Tuesday, 25 October 2011

It is over - now let the fun begin!

Well, the tournament is now officially in the history books. The records will show that New Zealand won their second Rugby World Cup with an 8-7 victory over France in the Final. Two days later, and we are already hearing some very interesting noises regarding the 'impact' of the tournament on the host country. I link to a couple of such pieces below.

Firstly, from the President of the IOC, Jacques Rogge, in Stuff:

"Whether it would be useful for the country, only you can determine, it is not to the IOC to tell that.
"But it is a possibility. Finland organised the Olympic Games with a population of 5 million, Norway has hosted a Winter Olympic Games ... with the same population as New Zealand."
Evidently this country has shown itself to be a more than capable host. From what I have seen in the past month or so, we have done exactly that. What interests me more, however, is the next line in the story...

Rogge says a host city for an Olympics doesn't have to fund the entire tournament, like New Zealand has done for the Rugby World Cup. The IOC is providing half of the $5 billion it is costing for London to hold next year's Olympics, with that money coming from sponsorship.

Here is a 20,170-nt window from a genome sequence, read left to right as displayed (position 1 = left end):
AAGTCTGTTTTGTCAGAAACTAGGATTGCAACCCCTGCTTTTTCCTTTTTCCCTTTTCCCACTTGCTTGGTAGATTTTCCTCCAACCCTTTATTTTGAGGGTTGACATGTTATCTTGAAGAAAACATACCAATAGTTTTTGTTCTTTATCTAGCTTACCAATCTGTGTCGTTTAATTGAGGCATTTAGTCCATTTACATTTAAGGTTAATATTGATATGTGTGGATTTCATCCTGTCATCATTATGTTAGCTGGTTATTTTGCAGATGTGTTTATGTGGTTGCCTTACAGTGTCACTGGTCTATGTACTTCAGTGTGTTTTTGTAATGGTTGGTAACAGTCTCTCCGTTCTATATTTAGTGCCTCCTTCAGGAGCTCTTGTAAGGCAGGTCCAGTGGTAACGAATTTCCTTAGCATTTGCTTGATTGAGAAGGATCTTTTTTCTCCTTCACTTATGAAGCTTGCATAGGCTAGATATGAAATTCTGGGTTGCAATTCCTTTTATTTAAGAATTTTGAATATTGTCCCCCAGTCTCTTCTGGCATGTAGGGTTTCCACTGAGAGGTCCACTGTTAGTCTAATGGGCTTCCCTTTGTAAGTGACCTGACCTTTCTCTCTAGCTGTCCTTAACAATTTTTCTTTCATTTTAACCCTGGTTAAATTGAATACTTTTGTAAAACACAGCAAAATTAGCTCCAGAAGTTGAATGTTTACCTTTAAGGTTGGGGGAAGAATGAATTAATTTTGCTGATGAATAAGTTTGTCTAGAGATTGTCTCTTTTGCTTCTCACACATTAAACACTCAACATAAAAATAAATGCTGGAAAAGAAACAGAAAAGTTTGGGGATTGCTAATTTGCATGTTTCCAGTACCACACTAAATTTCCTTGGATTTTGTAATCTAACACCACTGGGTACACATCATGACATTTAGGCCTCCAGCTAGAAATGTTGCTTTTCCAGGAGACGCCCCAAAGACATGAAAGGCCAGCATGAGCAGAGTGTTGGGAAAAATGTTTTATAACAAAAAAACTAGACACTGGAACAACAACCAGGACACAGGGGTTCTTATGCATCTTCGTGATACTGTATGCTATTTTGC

Now there's an idea! This might just have made some inroads into the $39m loss the tournament has incurred. Still, some have said that this might be a pipe-dream - although if it came to fruition, we are much more likely to see this tournament on our shores again at some stage in the future.

Apparently the loss might just be big enough to stomach, according to the tournament organisers and RWC Minister, Murray McCully (and, I suspect, former RWC Minister Trevor Mallard).

I have said this before, and I will continue to say it: It is too early to tell just what the actual impact of the tournament has been. I fancy an ex-post empirical analysis of host city GDP will tell us a bit. For me, this becomes a little more likely by the end of the year, if not early 2012. Until then I will maintain the time-honoured tradition of sports economists when evaluating economic impact analysis projections - shift the decimal place one point to the left - for my prediction of the actual economic impact.

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